The wind was already strengthening before lunch and this continued. It had shifted and was now out of the west. We reeled in about 1/3 of the Genoa but left the main unreefed. Because of the stronger winds, we made much better time back to the harbor and when we got there, it wasnít time to go in yet. We pulled in closer to land (and calmer water) so the girls could use the head.

Then we continued south for maybe 2 more miles. By the time we turned around at about 4:30 (maybe because we turned around) the wind was much milder and the final leg was very pleasant. The leg from Nubble to the harbor was fun, but the wind was really strong (15-18 kts?). I think the seas were about 2-4 with 6 foot rollers. Between the wind and the seas, I had trouble keeping the boat on course. I need practice. I was surprised (and thrilled) that Kate and Barbara showed no nervousness about the seas or the heeling and everyone had a great time. For an 18í trailer boat, the Moment of Zen is very well mannered and dry.

We were back at the dock by 6:15 or 6:30. We did run out of beer; that was difficult to contend with.

One lesson learned: Rig for rough water before the rough water, or gravity will do it for you. (But I think I knew that!)

Best cruise ever!

(End of entry)

It was Barabara's introduction to sailing; she was hooked! She can't wait to go out again.

Ken
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  #127  
Old 10-06-2011
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Quote:
Originally Posted by CarbonSink62 View Post
Here is my log entry from my first salt water trip as captain:

Sept 25, 2010

We did run out of beer; that was difficult to contend with.
Nice write up carb. And my deepest condolences on your loss.
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  #128  
Old 10-06-2011
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Went to the lake Tuesday morning. Hadn't sailed my little Windrose in almost a year. Been sailing out of Oak Harbor, Washington on my Catalina. Took most of Monday to clean her up and get the gear sorted out. Got to the lake and the elderly lady in the entrance booth was surprised when I asked for a permit so that I could go sailing. "You want a permit now? We close in two weeks." I told her I had to have the permit iin order to be legal. She grimaced and said, "That'll be twenty dollars." I handed her the twenty and headed for the staging area. It was full of trucks and trailers. Some with boats and some without. Everyone trying to get their boat out of the water before the season ended and they drop the water level. Amazingly, everything went quite smoothly. I raised the mast and tuned the rigging. I was somewhat surprised at how easily I raised the mast. Each year I wonder is this the year I have to ask for help? An hour later I splashed the boat. The wind was almost nonexistant. I raised unfurled the jib and ghosted along getting reacquainted with Thistle Dew. I spent two warm October days at the lake. The nights were crisp and clear. Anchored off a point I drank a cup of really good hot chocolate and listened to a Barred Owl's beautiful call; "Who cooks for you?" A Northern Screech owl added his quavering call. Fish were jumping and every now and then a Blue Heron squawked in gutteral alarm over some perceived threat. The days were sunny and pleasant as I motored slowly along the lake shores. My son came down and we had lunch at a marina restaurant and sat and talked for a couple of hours. I told him that there was no wind so he didn't board the boat. Just spent awhile at the marina and left. I spent each day motoring slowly about. Sometimes drifting and sometimes anchored. I did a little reading and tended to some needed chores on the boat. Worked a couple of crossword puzzles. Finally returned to the dock. Trailered the boat and left. And as I left I wished that there had been a little wind. But then again; there really doesn't aways have to be in order to enjoy being aboard a sailboat.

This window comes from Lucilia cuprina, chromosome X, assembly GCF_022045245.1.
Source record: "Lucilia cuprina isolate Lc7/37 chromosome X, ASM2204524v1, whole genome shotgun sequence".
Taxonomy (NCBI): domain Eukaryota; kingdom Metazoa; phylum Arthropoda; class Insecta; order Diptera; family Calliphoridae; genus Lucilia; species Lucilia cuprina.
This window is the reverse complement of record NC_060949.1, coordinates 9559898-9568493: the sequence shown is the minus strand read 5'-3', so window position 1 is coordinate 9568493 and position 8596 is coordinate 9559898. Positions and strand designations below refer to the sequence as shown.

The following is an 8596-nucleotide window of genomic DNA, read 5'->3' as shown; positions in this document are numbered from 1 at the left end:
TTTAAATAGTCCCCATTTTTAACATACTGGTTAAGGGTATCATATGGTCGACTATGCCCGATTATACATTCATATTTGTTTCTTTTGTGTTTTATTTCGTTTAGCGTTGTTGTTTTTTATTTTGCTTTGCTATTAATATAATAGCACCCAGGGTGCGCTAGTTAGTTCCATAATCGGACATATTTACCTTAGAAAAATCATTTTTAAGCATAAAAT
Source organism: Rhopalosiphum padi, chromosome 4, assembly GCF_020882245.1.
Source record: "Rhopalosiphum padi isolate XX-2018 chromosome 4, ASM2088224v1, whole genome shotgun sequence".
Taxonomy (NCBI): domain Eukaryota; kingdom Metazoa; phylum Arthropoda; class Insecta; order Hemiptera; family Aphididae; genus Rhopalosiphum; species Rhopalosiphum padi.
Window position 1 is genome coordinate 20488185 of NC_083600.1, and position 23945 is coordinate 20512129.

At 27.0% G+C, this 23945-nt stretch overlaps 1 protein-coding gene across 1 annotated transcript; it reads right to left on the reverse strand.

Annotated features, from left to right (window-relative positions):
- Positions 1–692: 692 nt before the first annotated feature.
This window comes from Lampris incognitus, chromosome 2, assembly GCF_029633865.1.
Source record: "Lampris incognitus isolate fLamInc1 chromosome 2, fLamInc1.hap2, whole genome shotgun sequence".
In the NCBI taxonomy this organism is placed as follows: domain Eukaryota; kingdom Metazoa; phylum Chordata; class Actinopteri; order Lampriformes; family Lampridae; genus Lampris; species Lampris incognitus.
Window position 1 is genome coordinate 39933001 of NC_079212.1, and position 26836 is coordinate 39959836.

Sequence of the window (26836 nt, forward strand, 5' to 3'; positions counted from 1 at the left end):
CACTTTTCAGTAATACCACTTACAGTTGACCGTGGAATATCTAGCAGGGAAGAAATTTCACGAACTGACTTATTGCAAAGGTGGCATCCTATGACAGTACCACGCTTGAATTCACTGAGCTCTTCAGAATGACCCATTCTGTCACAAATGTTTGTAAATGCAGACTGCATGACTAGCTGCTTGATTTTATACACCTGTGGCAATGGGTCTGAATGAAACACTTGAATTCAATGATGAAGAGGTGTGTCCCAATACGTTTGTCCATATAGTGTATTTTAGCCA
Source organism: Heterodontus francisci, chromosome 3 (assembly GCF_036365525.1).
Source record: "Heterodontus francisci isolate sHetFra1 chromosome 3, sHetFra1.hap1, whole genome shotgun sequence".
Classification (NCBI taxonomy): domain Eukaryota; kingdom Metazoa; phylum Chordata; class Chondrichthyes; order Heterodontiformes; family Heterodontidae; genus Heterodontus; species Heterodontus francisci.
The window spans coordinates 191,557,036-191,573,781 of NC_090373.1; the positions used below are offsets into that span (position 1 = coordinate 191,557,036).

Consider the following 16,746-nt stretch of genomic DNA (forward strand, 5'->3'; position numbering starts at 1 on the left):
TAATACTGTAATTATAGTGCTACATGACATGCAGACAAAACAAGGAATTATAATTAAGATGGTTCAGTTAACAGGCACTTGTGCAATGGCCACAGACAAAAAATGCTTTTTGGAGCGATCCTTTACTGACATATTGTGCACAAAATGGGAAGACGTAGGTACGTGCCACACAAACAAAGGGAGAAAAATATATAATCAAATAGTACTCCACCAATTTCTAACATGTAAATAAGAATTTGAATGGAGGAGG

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  #129  
Old 10-07-2011
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"Who cooks for you?"
Love this! I'll think of it everytime I hear one now.
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  #130  
Old 10-08-2011
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Thursday PM two buddies and I took the PM off to sail. Air temp 50 deg. F, wind Westerly at 15-20 Kts. Gusts to 25. Had a blast in the cold dry (dense) air. 7.2 Kts upwind on the beat and 8.0 on a close reach. For desert, 8.2 Kts downwind wing on wing. This on my new Harbor 25. I love the boat and the self tacking jib on a Hoyt boom is brilliant. We outfooted and outpointed larger boats easily. This boat looks tradional from the waterline up but below .. race boat. Oh, and the kevlar sails helped

Thanks to Tom Schock and his crew. I bought the boat sight unseen. It worked out perfectly. The perfect (for me) day-sailer.


Best,

Bob